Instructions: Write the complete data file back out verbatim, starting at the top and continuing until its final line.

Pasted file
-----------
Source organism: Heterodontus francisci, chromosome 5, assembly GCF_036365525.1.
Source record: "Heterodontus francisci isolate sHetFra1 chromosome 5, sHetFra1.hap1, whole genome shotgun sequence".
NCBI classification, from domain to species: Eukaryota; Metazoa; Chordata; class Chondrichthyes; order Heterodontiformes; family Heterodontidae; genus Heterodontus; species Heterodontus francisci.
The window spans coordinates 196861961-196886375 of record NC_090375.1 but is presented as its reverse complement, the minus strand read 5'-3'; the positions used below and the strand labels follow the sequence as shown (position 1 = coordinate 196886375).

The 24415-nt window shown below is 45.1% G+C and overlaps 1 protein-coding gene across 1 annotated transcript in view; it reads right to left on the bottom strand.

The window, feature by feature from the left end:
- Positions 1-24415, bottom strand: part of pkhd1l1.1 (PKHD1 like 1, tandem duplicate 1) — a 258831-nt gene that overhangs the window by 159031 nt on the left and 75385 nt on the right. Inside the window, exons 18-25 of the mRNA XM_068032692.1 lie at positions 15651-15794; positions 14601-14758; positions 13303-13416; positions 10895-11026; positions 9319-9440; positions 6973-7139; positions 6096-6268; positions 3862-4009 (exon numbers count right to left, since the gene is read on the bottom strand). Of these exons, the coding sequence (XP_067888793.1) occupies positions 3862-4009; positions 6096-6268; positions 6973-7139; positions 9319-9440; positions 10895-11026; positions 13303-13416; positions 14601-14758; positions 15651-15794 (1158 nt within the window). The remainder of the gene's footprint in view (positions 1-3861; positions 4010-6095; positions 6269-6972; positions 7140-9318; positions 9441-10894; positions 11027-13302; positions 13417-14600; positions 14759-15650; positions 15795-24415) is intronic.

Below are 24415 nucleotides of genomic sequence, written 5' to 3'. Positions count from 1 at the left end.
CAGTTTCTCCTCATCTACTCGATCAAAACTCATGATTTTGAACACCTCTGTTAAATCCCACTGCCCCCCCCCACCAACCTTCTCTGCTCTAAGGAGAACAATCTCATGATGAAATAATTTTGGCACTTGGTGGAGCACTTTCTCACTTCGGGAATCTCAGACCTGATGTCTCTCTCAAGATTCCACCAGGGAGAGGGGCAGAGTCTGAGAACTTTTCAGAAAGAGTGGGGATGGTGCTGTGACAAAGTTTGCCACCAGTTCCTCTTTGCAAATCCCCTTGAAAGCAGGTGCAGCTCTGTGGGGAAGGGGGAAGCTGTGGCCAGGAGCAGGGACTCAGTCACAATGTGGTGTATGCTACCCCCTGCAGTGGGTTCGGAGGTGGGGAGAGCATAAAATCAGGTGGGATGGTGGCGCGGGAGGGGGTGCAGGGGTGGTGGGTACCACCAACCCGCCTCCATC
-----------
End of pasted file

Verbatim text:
Source organism: Heterodontus francisci, chromosome 5, assembly GCF_036365525.1.
Source record: "Heterodontus francisci isolate sHetFra1 chromosome 5, sHetFra1.hap1, whole genome shotgun sequence".
NCBI classification, from domain to species: Eukaryota; Metazoa; Chordata; class Chondrichthyes; order Heterodontiformes; family Heterodontidae; genus Heterodontus; species Heterodontus francisci.
The window spans coordinates 196861961-196886375 of record NC_090375.1 but is presented as its reverse complement, the minus strand read 5'-3'; the positions used below and the strand labels follow the sequence as shown (position 1 = coordinate 196886375).

The 24415-nt window shown below is 45.1% G+C and overlaps 1 protein-coding gene across 1 annotated transcript in view; it reads right to left on the bottom strand.

The window, feature by feature from the left end:
- Positions 1-24415, bottom strand: part of pkhd1l1.1 (PKHD1 like 1, tandem duplicate 1) — a 258831-nt gene that overhangs the window by 159031 nt on the left and 75385 nt on the right. Inside the window, exons 18-25 of the mRNA XM_068032692.1 lie at positions 15651-15794; positions 14601-14758; positions 13303-13416; positions 10895-11026; positions 9319-9440; positions 6973-7139; positions 6096-6268; positions 3862-4009 (exon numbers count right to left, since the gene is read on the bottom strand). Of these exons, the coding sequence (XP_067888793.1) occupies positions 3862-4009; positions 6096-6268; positions 6973-7139; positions 9319-9440; positions 10895-11026; positions 13303-13416; positions 14601-14758; positions 15651-15794 (1158 nt within the window). The remainder of the gene's footprint in view (positions 1-3861; positions 4010-6095; positions 6269-6972; positions 7140-9318; positions 9441-10894; positions 11027-13302; positions 13417-14600; positions 14759-15650; positions 15795-24415) is intronic.

Below are 24415 nucleotides of genomic sequence, written 5' to 3'. Positions count from 1 at the left end.
CAGTTTCTCCTCATCTACTCGATCAAAACTCATGATTTTGAACACCTCTGTTAAATCCCACTGCCCCCCCCCACCAACCTTCTCTGCTCTAAGGAGAACAATCTCATGATGAAATAATTTTGGCACTTGGTGGAGCACTTTCTCACTTCGGGAATCTCAGACCTGATGTCTCTCTCAAGATTCCACCAGGGAGAGGGGCAGAGTCTGAGAACTTTTCAGAAAGAGTGGGGATGGTGCTGTGACAAAGTTTGCCACCAGTTCCTCTTTGCAAATCCCCTTGAAAGCAGGTGCAGCTCTGTGGGGAAGGGGGAAGCTGTGGCCAGGAGCAGGGACTCAGTCACAATGTGGTGTATGCTACCCCCTGCAGTGGGTTCGGAGGTGGGGAGAGCATAAAATCAGGTGGGATGGTGGCGCGGGAGGGGGTGCAGGGGTGGTGGGTACCACCAACCCGCCTCCATC